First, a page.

California's salmon are facing extinction and cities cities drinking water systems are under threat. Despite these facts in 2021California's rice farmers alone used four times as much water as the city of Los Angeles due to the fact that they have senior water rights. Water is a human right yet famers and large landowners have been flood irrigating while towns, Tribals and salmon struggle for water. 

It is time to reform our water rights system, which puts water rights that are from pre-1914 over all other uses, including cities and rivers. This system was created to support Gold Rush farmers that were actively engaging in genocide of Native people lands at a time when woman and people of  color could not own land. These unjust rights are why Agriculture uses 80% of the state’s water while only bringing in about 3% of our GDP, and are allowed to flood irrigate during droughts. Many of their crops, like almonds and alfalfa, are export crops.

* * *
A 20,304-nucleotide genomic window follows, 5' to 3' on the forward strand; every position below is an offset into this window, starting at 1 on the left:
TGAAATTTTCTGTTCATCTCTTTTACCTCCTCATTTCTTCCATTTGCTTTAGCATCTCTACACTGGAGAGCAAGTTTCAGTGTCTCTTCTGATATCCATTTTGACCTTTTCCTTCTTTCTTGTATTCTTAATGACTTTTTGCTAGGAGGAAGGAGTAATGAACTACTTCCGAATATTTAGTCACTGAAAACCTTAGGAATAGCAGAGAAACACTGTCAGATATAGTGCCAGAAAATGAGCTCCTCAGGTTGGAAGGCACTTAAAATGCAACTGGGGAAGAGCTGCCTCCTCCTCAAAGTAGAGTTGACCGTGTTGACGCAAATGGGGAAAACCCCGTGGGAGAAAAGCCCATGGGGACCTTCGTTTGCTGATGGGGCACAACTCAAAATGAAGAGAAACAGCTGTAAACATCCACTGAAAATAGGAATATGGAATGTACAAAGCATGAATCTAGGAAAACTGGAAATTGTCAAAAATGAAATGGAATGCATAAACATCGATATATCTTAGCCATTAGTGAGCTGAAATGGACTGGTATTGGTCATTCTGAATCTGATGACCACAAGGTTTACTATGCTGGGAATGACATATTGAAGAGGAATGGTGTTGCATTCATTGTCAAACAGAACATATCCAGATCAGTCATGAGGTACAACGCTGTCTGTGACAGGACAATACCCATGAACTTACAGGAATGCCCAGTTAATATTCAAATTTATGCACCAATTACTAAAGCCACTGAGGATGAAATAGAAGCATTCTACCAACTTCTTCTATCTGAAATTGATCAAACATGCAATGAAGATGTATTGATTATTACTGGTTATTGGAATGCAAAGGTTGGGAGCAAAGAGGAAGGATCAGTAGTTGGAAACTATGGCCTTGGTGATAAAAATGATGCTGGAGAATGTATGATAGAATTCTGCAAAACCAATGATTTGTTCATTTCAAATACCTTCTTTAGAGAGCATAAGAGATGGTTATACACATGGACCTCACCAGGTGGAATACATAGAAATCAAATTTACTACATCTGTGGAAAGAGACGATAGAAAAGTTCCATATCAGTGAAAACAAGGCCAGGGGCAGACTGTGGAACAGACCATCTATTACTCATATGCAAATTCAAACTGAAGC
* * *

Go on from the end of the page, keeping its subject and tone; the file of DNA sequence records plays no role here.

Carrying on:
Almost a million Californians lack access to clean water, many of whom watch as almond orchards get clean water, while they do not. 

The government will continue to prioritize corporate water brokers and export-based agriculture over Californians cities, Native people and rivers until we reform our racist and classist water rights system. 

BOR: Do Not Divert More Trinity/Klamath Water


Tell the Bureau of Reclamation (BOR) to Not Divert Trinity (and Klamath) River Water into the Sacramento River.

California is facing a historic drought that is caused by climate change. Due to the  drought and the fact the state and federal government diverted too much water to agriculture almost all of the winter run salmon will, or have died in the Sacramento River. Most of the juvenile salmon also died in the Klamath River and many of it's tributaries are close to going dry due to diversions. The state also let the majority of young salmon die in California's rivers during the last drought, and now Tribes and fishermen are dealing with large scale fishing shut downs of reductions.